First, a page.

As shown in table 4, our regression models use imprisonment rates (as a share of the population) as the dependent variable. In model 1, we included three variables related to each of the hypotheses stated above. Both the social democracy index (a continuous variable with a minimum of 0 and maximum of 25) and parliamentarism (a dichotomous variable) were statistically significant and negatively related to (i.e., reduce) imprisonment while electoral system type (dichotomously defined as partly to fully proportional or fully SMD) was statistically insignificant. To control for other possible factors, we included in model 2 an array of control variables taken from the World Bank (2012) for population density, degree of urbanization, and per capita income as measured by purchasing power parity. Once again, parliamentarism and social democracy were negatively correlated with imprisonment, a finding that was statistically significant. Lastly, we included an additional control variable for the total number of residents living in metropolitan areas in model 3. This allowed us to control for the total population level of a country, as small countries may have an advantage in reducing crime. In this model, parliamentarism was still highly statistically significant, while the social democracy index fell to a level just below conventional levels of statistical significance (
p< .11). In this model, as in model 2, the rate of urbanization (positive) and per capita income (negative) were also statistically significant.
In this paper, we found general support for the notion that highly inclusive social democracies have fewer criminals than less inclusive adversarial democracies. The scope conditions of this inquiry, however, were limited. We only examined industrialized democracies, and the conditions present in these countries may not parallel those of developing and nondemocratic countries. Therefore, further research is needed to see whether these findings also apply to less developed states.
Nevertheless, among the industrialized democracies analyzed here, the most striking finding was the strong and positive correlation between presidentialism (a strong indicator of adversarial democracy) and high rates of imprisonment. Conversely, we found social democracy to correlate negatively with imprisonment. We also found states with smaller populations to generally have a smaller share of prisoners. Although our findings regarding uninominal and proportional electoral systems were not statistically significant, we did find overall support for the notion that adversarial democracies have more crime, whereas states with parliaments and a social democratic orientation have less crime.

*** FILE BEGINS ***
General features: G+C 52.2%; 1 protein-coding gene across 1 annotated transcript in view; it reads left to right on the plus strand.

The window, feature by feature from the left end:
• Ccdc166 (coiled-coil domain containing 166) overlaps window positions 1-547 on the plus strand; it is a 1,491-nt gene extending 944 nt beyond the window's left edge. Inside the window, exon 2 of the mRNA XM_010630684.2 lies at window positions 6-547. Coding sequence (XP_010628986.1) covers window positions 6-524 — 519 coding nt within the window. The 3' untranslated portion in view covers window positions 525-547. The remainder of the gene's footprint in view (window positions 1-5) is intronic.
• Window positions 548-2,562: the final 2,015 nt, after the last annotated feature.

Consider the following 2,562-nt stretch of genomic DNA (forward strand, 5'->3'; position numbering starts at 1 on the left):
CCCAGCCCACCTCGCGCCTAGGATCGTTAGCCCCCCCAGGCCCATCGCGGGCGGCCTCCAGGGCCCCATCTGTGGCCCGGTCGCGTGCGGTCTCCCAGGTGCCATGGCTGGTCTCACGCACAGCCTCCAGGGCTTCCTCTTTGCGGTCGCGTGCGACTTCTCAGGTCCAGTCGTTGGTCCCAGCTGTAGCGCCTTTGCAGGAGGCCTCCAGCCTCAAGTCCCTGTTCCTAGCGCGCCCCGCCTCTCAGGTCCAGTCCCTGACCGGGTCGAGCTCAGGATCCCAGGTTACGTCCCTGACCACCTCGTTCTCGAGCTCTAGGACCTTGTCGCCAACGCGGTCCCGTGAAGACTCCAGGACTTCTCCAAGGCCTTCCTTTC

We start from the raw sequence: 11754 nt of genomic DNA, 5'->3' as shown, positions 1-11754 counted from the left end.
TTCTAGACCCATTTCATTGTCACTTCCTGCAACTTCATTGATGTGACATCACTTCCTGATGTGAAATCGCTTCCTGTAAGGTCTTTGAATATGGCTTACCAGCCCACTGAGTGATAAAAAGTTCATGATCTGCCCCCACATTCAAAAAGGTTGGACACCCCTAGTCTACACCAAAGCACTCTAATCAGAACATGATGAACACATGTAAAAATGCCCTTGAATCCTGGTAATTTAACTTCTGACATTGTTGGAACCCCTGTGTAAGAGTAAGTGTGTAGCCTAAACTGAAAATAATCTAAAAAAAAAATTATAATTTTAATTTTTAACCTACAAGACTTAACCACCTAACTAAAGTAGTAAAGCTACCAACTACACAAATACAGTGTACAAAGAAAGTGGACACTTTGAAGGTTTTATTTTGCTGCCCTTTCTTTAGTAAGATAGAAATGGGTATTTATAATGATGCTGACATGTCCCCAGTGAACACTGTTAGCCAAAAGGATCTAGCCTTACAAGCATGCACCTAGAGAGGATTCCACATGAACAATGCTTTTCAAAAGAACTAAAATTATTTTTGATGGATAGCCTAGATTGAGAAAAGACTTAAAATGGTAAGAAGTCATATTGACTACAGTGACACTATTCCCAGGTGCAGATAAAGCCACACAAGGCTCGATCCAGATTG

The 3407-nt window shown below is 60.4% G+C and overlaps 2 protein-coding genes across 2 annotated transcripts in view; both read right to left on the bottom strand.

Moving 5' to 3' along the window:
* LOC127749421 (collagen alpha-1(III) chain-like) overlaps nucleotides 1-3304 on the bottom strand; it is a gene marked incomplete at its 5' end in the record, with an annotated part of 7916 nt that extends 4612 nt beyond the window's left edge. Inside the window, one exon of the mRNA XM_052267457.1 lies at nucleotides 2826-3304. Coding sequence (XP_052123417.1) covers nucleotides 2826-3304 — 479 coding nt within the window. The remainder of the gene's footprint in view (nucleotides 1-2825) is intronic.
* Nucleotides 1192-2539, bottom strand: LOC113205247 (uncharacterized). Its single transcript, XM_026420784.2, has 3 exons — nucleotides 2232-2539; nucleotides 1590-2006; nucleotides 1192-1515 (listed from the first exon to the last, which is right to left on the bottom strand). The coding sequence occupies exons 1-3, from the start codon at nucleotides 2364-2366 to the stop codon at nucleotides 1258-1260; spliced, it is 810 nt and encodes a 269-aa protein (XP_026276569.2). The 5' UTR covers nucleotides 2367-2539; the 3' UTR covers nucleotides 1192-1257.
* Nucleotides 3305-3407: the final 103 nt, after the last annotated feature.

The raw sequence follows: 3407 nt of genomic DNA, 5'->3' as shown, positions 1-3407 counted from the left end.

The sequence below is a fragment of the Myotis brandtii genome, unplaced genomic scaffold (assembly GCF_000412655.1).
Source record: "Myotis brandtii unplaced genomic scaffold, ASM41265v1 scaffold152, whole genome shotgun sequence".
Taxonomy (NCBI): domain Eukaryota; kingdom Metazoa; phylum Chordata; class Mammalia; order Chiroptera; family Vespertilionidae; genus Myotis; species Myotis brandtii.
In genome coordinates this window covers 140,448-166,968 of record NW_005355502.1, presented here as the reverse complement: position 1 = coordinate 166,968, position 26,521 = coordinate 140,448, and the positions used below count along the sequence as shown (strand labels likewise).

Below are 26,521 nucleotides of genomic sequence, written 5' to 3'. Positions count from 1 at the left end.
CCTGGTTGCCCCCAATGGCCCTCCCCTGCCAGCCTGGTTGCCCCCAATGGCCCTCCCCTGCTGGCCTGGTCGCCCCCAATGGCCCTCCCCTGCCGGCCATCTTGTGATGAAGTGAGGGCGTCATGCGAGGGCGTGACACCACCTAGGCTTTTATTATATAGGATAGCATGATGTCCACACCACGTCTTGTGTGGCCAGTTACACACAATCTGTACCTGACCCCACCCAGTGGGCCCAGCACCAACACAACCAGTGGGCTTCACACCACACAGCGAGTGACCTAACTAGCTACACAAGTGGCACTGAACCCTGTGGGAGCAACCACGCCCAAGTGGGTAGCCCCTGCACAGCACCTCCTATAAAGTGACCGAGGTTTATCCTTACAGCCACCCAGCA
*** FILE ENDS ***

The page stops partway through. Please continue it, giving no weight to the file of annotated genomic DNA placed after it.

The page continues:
One possible implication of this study is that states which focus on developing inclusive democracies can contribute positively to crime reduction and democratic deepening by providing more political space and opportunities to the lowest classes to participate in making the rules of the game for society. On the other hand, established democracies that put up barriers against the inclusion of the lower classes and lower-class political parties may witness significantly more incarceration and higher rates of crime.
The key to democratic deepening may, therefore, not be
pro formaelections alone, but a deep level of inclusion of all strata of society into the political process (Heller 2000). Importantly, there must be opportunities for the lower and marginalized strata in society to participate actively in governance so that people from the lower classes can be elected into positions of power or be able to influence those in power. This may not only be crucial for raising the living standards of those at the bottom, but also for increasing social respect and opportunities for the lower classes. Including groups at the bottom of the socio-economic hierarchy into democracy may be especially pivotal for crime reduction because most crimes involving long-term prison sentences are committed by those from lower socio-economic strata. Hence, a key reform for political leaders and activists in industrialized democracies may be to transform their political institutions to be more inclusiveof the lower classes.
[Table 1] Imprisonment Rates in Selected Social and Adversarial Democracies
[Table 2] Voting Conditions in Selected Social and Adversarial Democracies
[Table 3] Equality-Enhancing Institutions in Two Varieties of Democracy
[Fig. 1.] ―Prisoners per 100,000 population (2008) (Source: UNDP, 2009).
[Table 4] Multiple Regression Analysis: Imprisonment Rates (2008)